A Miss is a Miss

Avoiding strikes doesn’t require over compensation. The mistake most beginners make is fleeing from the attack. This flight instinct places them at a considerable distance from the attacker. In human-survival logic, being very far from danger is better than being very close. However, martial logic purposes the opposite reaction to danger.

Sideblade kick

Sideblade kick

Miss by an inch or miss by a mile, they are both the same. A “miss by an inch” keeps you in range for a counter attack and control over your opponent. You spend a lot of energy trying to move far away. Conserve your energy and just move what is required to avoid the attack (such as slips, redirects and absorbing). Don’t read this the wrong way, do proper defensive maneuvers. There is no shame in setting up redundant defenses and responses.

For example, the White Belt technique Combo (DM) 7 illustrates this concept. Pat the attack and redirect it. Move out of the way and get off the line. The final moves are sidekick and retreat defensively. The first “fade” creates a miss by bringing your body off the line of attack. The double pat is a redundant defensive shield to redirect the attack and check its countering potential.

When working with your partner, explore the ranges of movement. Try to step farther away from the opponent. Can you reach them with the pats or the kick? Now try to step closer, or don’t move off the line. Can you avoid the attack? Are you bulled over by the assault? Kempo is a nuance art. It’s full of subtle adjustments and biomechanical manipulations.

The best way to become a great Kempo player is to explore your movements. Use the partner drills as a time to fine-tune your movements. Also, change partners so you can do all of your techniques on different body types. Exploration and adaptation are the hallmarks of Kempo. Any technique, when combined with checking or shielding, can become a great neutralizer of an opponent’s ability to counter.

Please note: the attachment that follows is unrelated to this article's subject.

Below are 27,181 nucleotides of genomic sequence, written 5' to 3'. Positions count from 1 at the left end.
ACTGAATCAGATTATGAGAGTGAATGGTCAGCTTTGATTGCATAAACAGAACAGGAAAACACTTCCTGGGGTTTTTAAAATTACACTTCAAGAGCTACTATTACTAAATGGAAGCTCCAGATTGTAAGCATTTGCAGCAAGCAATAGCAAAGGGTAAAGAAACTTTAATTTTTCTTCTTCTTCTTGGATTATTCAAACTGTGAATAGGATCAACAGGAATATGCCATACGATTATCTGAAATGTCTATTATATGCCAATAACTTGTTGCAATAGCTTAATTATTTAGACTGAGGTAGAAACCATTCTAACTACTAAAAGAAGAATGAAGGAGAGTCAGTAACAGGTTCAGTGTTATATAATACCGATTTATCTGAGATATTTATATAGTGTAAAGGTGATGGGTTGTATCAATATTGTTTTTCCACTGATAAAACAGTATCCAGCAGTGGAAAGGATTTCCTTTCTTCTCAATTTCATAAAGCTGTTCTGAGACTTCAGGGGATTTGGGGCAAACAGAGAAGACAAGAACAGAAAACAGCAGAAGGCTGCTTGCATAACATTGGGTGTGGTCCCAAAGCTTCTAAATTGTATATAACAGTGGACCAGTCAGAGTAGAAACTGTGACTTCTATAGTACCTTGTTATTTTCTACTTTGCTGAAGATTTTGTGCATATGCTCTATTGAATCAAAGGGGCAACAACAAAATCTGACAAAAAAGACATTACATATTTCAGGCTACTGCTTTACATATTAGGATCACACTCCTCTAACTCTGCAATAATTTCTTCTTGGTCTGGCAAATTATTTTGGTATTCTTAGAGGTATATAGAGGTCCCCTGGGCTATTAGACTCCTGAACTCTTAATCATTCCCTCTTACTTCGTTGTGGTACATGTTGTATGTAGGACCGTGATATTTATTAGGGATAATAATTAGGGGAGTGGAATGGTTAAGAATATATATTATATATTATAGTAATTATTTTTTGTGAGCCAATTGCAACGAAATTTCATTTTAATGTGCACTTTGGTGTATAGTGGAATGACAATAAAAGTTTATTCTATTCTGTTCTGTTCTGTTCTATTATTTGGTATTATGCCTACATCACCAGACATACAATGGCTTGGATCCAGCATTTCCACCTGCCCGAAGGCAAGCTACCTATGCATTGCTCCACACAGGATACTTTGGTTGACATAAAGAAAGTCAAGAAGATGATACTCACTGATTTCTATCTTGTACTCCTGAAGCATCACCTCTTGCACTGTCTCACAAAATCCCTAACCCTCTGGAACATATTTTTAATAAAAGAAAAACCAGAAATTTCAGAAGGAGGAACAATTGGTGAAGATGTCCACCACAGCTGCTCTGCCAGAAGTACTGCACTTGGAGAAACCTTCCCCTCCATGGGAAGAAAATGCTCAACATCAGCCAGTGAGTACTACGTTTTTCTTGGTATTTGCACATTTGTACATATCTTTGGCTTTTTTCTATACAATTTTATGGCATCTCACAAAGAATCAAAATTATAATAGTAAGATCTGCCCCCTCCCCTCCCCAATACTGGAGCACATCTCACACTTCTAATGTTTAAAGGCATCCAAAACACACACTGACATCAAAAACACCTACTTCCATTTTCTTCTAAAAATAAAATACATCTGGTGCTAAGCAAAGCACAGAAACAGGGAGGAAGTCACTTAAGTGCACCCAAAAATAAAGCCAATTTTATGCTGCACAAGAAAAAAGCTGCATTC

Intent, the Leopard’s Game Face

Have you ever watched a nature show that follows a big cat as it stalks its prey? I love watching leopards creep slowly towards their prey. Look at their face. You see intent. Not normal intent, they have intense intent. By looking into their eyes, you know they will kill something if given the slightest opportunity. There is little doubt in their mind and your what will happen next…if the gazelle is slow.

You control the situation through your intent. When you encounter an aggressive person on the street, a bully, you must turn your attention to the situation and form a deep, intense intent. I’ve personally gotten out of many fights by turning on my intent to defend myself without restraint. It sends vibes or something out into the conflict area. Once the bully feels, sees, or smells your intent, he knows. And he usually backs down. Intent is a powerful deterrent.

It is also a powerful way to execute your strikes. In breaking, you must think, “break” to break a brick. You must have intent. If you have doubts about your abilities or you are distracted, unfocused, you won’t be able to break the brick. The focus of intent is like a laser-guided missile. You can accomplish anything if you have unwavering-intent.